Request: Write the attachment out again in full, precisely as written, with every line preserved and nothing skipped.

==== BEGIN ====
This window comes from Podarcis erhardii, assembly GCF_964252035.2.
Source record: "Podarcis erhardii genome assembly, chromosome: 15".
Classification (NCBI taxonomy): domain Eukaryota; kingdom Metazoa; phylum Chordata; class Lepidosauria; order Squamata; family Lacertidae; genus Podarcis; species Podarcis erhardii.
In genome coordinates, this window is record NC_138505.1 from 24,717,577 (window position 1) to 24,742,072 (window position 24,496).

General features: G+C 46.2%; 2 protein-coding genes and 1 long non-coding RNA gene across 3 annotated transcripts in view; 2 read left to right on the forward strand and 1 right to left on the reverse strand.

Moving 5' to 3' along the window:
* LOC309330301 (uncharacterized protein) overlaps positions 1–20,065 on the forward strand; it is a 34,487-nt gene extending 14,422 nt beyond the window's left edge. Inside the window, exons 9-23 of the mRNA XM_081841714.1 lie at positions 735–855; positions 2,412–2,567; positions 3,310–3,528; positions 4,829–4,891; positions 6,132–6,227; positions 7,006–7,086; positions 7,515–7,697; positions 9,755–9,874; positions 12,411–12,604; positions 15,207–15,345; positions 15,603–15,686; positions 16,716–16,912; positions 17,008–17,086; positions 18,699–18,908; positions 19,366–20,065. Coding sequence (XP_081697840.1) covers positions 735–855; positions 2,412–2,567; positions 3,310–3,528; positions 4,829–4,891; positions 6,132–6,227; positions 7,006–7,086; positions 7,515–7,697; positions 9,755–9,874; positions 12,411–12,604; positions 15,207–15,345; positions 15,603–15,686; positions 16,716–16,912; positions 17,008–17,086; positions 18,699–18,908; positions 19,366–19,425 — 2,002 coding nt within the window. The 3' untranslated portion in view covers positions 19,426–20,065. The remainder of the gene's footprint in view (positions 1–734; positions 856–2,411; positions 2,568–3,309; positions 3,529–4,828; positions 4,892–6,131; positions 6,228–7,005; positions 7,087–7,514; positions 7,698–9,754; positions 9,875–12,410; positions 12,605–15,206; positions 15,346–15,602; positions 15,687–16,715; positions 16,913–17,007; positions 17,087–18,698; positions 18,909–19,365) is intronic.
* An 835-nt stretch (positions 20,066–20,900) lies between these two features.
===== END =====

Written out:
This window comes from Podarcis erhardii, assembly GCF_964252035.2.
Source record: "Podarcis erhardii genome assembly, chromosome: 15".
Classification (NCBI taxonomy): domain Eukaryota; kingdom Metazoa; phylum Chordata; class Lepidosauria; order Squamata; family Lacertidae; genus Podarcis; species Podarcis erhardii.
In genome coordinates, this window is record NC_138505.1 from 24,717,577 (window position 1) to 24,742,072 (window position 24,496).

General features: G+C 46.2%; 2 protein-coding genes and 1 long non-coding RNA gene across 3 annotated transcripts in view; 2 read left to right on the forward strand and 1 right to left on the reverse strand.

Moving 5' to 3' along the window:
* LOC309330301 (uncharacterized protein) overlaps positions 1–20,065 on the forward strand; it is a 34,487-nt gene extending 14,422 nt beyond the window's left edge. Inside the window, exons 9-23 of the mRNA XM_081841714.1 lie at positions 735–855; positions 2,412–2,567; positions 3,310–3,528; positions 4,829–4,891; positions 6,132–6,227; positions 7,006–7,086; positions 7,515–7,697; positions 9,755–9,874; positions 12,411–12,604; positions 15,207–15,345; positions 15,603–15,686; positions 16,716–16,912; positions 17,008–17,086; positions 18,699–18,908; positions 19,366–20,065. Coding sequence (XP_081697840.1) covers positions 735–855; positions 2,412–2,567; positions 3,310–3,528; positions 4,829–4,891; positions 6,132–6,227; positions 7,006–7,086; positions 7,515–7,697; positions 9,755–9,874; positions 12,411–12,604; positions 15,207–15,345; positions 15,603–15,686; positions 16,716–16,912; positions 17,008–17,086; positions 18,699–18,908; positions 19,366–19,425 — 2,002 coding nt within the window. The 3' untranslated portion in view covers positions 19,426–20,065. The remainder of the gene's footprint in view (positions 1–734; positions 856–2,411; positions 2,568–3,309; positions 3,529–4,828; positions 4,892–6,131; positions 6,228–7,005; positions 7,087–7,514; positions 7,698–9,754; positions 9,875–12,410; positions 12,605–15,206; positions 15,346–15,602; positions 15,687–16,715; positions 16,913–17,007; positions 17,087–18,698; positions 18,909–19,365) is intronic.
* An 835-nt stretch (positions 20,066–20,900) lies between these two features.